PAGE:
Development of a Dairy Farm Sustainability Checksheet and Establishment of Distance Education Program for Training CES and NRCS Personnel to Work with Dairy Farmers

1999 Annual Report for ES99-044

Project Type: Professional Development Program
Funds awarded in 1999: $54,621.00
Projected End Date: 12/31/2003
Region: Southern
State: Arkansas
Principal Investigator:
Ann Wells
National Center for Appropriate Technology

Development of a Dairy Farm Sustainability Checksheet and Establishment of Distance Education Program for Training CES and NRCS Personnel to Work with Dairy Farmers


1. Through the design, evaluation and subsequent use of a dairy farm sustainability checksheet, educators and producers will learn what to consider in assessing a dairy farm (cattle, sheep or goats) with an emphasis on whole farm planning and forage systems.
2. Through the use of well-planned demonstrations, farm visits and workshop attendance, educators and farmers will learn the complex (biological, financial and social) interrelationships that must be considered in order to increase the sustainability of family dairy farms.
3. Through training in the use of distance learning techniques, 50 educators and producers will learn an appropriate technology they can use on their farms and in future programs that will save time and money.

While this project is similar to the sustainable beef project, it has followed a different path. The group that was formed to develop a sustainable dairy farm checksheet understands the difficult times that dairies are going through and has a deep interest in doing what they can to improve the ability of dairy farmers to survive and succeed. Prior to the start date of this grant, many of this group were able to attend the workshop on “Multi-Disciplinary Training on Pasture-Based Dairy System”, a southern SARE funded project, held in North Carolina in the summer of 1999. Attending this workshop together created the dynamics of the group and is one reason this project has been so effective.

While the opinion of the farmers in the checksheet group is that only grass-based dairies are sustainable, the educators wanted to make sure that the checksheet also had sections in it for confinement dairies to help those farmers think of different ways to make their operations more sustainable. As a result, this checksheet is 22 pages. In contrast to the opinions that the beef checksheet is too long for most producers at 12 pages, there has been no resistance to the length of this checksheet by any of the test farms. They still feel overwhelmed by the checksheet on receiving it, and some initially had trouble with the questions. By the time all of them went through it though, they all were impressed with the thoroughness of the checksheet and admitted that it helped them to see their farm as a whole.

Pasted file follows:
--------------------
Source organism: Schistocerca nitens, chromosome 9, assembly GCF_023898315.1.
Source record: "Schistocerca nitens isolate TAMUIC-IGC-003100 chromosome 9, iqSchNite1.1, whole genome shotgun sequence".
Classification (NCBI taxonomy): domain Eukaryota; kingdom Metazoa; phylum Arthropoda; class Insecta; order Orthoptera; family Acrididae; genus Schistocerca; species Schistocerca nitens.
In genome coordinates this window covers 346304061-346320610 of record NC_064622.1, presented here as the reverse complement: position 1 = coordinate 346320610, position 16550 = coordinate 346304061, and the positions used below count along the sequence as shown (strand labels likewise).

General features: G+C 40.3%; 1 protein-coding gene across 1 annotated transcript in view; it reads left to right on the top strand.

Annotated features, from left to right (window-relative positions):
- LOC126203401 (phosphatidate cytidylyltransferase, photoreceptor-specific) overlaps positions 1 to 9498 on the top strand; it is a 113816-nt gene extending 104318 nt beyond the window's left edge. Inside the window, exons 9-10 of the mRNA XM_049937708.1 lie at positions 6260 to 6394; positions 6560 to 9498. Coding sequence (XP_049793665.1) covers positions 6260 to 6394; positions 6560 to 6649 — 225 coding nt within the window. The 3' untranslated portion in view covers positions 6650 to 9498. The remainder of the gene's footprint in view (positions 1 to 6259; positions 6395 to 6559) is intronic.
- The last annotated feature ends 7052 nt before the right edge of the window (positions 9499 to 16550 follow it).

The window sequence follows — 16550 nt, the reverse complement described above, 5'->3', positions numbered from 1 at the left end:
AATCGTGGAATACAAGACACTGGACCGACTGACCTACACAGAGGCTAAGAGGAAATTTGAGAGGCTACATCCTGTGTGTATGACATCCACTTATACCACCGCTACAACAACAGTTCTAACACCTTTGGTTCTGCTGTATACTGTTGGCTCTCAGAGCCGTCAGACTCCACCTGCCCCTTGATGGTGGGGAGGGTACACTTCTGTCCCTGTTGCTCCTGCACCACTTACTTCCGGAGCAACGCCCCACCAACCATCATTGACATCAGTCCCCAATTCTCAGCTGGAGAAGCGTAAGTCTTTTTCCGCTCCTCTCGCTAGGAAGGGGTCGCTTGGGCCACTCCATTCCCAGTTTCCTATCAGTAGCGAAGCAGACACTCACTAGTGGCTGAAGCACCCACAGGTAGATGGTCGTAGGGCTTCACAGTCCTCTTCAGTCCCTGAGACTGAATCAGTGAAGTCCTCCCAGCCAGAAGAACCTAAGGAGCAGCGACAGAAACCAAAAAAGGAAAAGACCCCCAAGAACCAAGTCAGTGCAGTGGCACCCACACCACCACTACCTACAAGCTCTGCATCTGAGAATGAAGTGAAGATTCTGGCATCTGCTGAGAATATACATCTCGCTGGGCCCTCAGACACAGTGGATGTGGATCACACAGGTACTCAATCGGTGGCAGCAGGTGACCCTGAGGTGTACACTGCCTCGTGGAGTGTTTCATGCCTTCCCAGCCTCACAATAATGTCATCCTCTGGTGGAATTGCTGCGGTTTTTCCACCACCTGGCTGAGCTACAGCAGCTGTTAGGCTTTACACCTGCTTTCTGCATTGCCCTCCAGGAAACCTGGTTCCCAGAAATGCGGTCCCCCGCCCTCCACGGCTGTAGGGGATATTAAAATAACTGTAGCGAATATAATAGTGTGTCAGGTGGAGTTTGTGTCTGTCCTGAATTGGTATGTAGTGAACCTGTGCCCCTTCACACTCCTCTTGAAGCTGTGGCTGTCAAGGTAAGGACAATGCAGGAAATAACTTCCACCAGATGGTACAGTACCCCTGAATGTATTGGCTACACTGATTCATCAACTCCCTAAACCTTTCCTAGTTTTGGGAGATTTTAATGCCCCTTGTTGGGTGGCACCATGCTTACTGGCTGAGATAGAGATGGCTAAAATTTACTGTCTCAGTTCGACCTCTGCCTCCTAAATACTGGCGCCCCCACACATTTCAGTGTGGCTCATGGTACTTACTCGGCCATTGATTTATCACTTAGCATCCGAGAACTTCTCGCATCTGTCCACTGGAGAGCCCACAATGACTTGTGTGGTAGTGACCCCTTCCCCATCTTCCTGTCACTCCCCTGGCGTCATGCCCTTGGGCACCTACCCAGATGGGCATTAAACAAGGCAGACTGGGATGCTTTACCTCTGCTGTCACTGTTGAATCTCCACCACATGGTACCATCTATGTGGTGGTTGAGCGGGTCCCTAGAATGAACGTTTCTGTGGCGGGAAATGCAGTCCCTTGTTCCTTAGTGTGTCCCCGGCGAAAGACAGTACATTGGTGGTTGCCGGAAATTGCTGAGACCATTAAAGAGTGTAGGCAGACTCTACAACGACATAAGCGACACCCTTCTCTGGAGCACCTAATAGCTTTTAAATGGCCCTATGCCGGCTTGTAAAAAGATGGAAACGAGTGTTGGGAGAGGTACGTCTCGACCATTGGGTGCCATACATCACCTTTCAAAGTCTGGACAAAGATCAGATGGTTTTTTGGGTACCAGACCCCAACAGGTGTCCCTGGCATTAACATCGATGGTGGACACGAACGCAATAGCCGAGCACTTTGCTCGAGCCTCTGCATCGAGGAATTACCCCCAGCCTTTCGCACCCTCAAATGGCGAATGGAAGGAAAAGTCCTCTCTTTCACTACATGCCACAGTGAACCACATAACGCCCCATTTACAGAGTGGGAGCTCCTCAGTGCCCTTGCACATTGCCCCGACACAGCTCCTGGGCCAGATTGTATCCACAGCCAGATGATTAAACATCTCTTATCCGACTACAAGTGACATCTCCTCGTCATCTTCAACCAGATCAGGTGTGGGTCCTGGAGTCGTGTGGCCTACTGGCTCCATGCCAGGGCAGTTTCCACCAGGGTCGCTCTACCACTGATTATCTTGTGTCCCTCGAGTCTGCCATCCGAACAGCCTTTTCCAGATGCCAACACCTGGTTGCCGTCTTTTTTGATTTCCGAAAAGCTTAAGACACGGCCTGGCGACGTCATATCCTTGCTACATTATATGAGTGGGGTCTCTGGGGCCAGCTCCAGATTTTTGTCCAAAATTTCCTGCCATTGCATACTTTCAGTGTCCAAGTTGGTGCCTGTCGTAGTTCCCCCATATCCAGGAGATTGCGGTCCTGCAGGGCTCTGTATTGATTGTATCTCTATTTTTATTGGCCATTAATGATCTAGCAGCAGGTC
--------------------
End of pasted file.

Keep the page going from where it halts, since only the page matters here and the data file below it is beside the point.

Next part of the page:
There has also been discussion about the need for an EZ version of the checksheet. It is felt that such a version is needed to interest people without overwhelming them. An EZ version will be developed in the next month.

The outcomes have been very positive so far. This group, particularly the farmers, has been very involved in all aspects of the project. The agents who traveled to TN are interested in more information and more training. NRCS would additional training also. State level extension in AR has been very supportive of their agents receiving training and being given time to travel.

The Middle TN Experiment Station divided their dairy herd, grazing half and leaving half in confinement. They have seen great benefits both in the economics as well as the health of their cows. The herd manager who attended the workshop in NC is completely convinced about the benefits of a grazing dairy.

There will be trips for agents of both extension and NRCS to the Southwest Missouri Agricultural Research and Education Center which has had a seasonal grass-based dairy project in place for two years now. Other trips are planned for MTES to document their progress through seasons.

Even with all the support from state level personnel, time for agents to visit farms and attend training sessions is still a major constraint on achieving the training goal of this project. Dairy farmers too have trouble scheduling meetings. Many of the field days in the area have been cancelled, not due to lack of interest but to lack of time. In an effort to meet the needs of all these people, a digital video camera has been purchased in order to tape field days and trips to outside locations. These will be put on a website that is being developed. An electronic mail group has also been put in place for all interested dairy people.
The other major part of this project addresses the use of videoconferencing equipment and software. This project will examine additional uses for the technology.